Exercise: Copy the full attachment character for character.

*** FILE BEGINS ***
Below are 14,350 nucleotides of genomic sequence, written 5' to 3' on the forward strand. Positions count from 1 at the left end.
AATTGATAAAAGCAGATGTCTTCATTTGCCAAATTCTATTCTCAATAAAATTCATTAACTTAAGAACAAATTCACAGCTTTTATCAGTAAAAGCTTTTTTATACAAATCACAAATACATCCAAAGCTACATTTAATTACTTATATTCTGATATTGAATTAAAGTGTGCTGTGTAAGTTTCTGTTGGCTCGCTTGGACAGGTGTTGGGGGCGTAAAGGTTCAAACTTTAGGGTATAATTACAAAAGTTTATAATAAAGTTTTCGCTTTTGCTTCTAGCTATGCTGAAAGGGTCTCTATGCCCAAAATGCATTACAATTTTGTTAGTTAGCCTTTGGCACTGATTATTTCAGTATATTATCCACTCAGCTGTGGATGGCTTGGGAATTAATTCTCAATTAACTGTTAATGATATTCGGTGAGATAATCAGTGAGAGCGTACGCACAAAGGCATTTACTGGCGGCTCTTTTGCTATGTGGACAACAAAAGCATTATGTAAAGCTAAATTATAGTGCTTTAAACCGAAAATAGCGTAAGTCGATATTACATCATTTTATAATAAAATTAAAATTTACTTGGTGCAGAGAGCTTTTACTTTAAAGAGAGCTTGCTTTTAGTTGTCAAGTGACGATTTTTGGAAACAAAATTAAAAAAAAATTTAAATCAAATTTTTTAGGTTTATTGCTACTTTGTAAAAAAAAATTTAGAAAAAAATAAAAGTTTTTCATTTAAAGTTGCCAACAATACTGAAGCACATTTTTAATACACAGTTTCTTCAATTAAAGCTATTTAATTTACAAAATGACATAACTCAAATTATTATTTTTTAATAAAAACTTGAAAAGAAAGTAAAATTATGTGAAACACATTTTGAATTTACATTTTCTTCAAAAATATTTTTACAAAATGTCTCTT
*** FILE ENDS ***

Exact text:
Below are 14,350 nucleotides of genomic sequence, written 5' to 3' on the forward strand. Positions count from 1 at the left end.
AATTGATAAAAGCAGATGTCTTCATTTGCCAAATTCTATTCTCAATAAAATTCATTAACTTAAGAACAAATTCACAGCTTTTATCAGTAAAAGCTTTTTTATACAAATCACAAATACATCCAAAGCTACATTTAATTACTTATATTCTGATATTGAATTAAAGTGTGCTGTGTAAGTTTCTGTTGGCTCGCTTGGACAGGTGTTGGGGGCGTAAAGGTTCAAACTTTAGGGTATAATTACAAAAGTTTATAATAAAGTTTTCGCTTTTGCTTCTAGCTATGCTGAAAGGGTCTCTATGCCCAAAATGCATTACAATTTTGTTAGTTAGCCTTTGGCACTGATTATTTCAGTATATTATCCACTCAGCTGTGGATGGCTTGGGAATTAATTCTCAATTAACTGTTAATGATATTCGGTGAGATAATCAGTGAGAGCGTACGCACAAAGGCATTTACTGGCGGCTCTTTTGCTATGTGGACAACAAAAGCATTATGTAAAGCTAAATTATAGTGCTTTAAACCGAAAATAGCGTAAGTCGATATTACATCATTTTATAATAAAATTAAAATTTACTTGGTGCAGAGAGCTTTTACTTTAAAGAGAGCTTGCTTTTAGTTGTCAAGTGACGATTTTTGGAAACAAAATTAAAAAAAAATTTAAATCAAATTTTTTAGGTTTATTGCTACTTTGTAAAAAAAAATTTAGAAAAAAATAAAAGTTTTTCATTTAAAGTTGCCAACAATACTGAAGCACATTTTTAATACACAGTTTCTTCAATTAAAGCTATTTAATTTACAAAATGACATAACTCAAATTATTATTTTTTAATAAAAACTTGAAAAGAAAGTAAAATTATGTGAAACACATTTTGAATTTACATTTTCTTCAAAAATATTTTTACAAAATGTCTCTT